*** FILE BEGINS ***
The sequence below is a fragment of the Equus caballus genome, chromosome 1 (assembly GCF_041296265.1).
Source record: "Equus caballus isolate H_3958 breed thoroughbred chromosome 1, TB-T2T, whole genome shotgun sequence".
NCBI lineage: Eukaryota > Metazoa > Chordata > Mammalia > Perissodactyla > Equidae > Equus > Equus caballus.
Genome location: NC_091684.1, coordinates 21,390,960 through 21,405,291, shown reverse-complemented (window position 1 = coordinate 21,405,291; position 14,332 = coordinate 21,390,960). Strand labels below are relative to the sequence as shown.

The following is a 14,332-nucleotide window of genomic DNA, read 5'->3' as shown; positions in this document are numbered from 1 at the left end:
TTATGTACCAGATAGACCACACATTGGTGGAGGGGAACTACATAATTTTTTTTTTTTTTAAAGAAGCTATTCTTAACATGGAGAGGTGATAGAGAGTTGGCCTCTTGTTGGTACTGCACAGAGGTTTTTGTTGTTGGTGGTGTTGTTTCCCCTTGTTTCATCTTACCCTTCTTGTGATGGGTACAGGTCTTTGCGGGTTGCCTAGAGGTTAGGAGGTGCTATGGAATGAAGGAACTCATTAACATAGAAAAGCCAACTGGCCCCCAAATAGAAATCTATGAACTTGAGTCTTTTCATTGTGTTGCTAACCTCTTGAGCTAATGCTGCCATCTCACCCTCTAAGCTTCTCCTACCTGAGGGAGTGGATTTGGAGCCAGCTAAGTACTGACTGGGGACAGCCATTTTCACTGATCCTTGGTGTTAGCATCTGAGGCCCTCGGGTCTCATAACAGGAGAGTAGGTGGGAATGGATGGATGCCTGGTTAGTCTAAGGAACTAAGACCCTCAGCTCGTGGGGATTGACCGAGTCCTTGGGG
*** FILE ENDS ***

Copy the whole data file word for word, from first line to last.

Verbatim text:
The sequence below is a fragment of the Equus caballus genome, chromosome 1 (assembly GCF_041296265.1).
Source record: "Equus caballus isolate H_3958 breed thoroughbred chromosome 1, TB-T2T, whole genome shotgun sequence".
NCBI lineage: Eukaryota > Metazoa > Chordata > Mammalia > Perissodactyla > Equidae > Equus > Equus caballus.
Genome location: NC_091684.1, coordinates 21,390,960 through 21,405,291, shown reverse-complemented (window position 1 = coordinate 21,405,291; position 14,332 = coordinate 21,390,960). Strand labels below are relative to the sequence as shown.

The following is a 14,332-nucleotide window of genomic DNA, read 5'->3' as shown; positions in this document are numbered from 1 at the left end:
TTATGTACCAGATAGACCACACATTGGTGGAGGGGAACTACATAATTTTTTTTTTTTTTAAAGAAGCTATTCTTAACATGGAGAGGTGATAGAGAGTTGGCCTCTTGTTGGTACTGCACAGAGGTTTTTGTTGTTGGTGGTGTTGTTTCCCCTTGTTTCATCTTACCCTTCTTGTGATGGGTACAGGTCTTTGCGGGTTGCCTAGAGGTTAGGAGGTGCTATGGAATGAAGGAACTCATTAACATAGAAAAGCCAACTGGCCCCCAAATAGAAATCTATGAACTTGAGTCTTTTCATTGTGTTGCTAACCTCTTGAGCTAATGCTGCCATCTCACCCTCTAAGCTTCTCCTACCTGAGGGAGTGGATTTGGAGCCAGCTAAGTACTGACTGGGGACAGCCATTTTCACTGATCCTTGGTGTTAGCATCTGAGGCCCTCGGGTCTCATAACAGGAGAGTAGGTGGGAATGGATGGATGCCTGGTTAGTCTAAGGAACTAAGACCCTCAGCTCGTGGGGATTGACCGAGTCCTTGGGG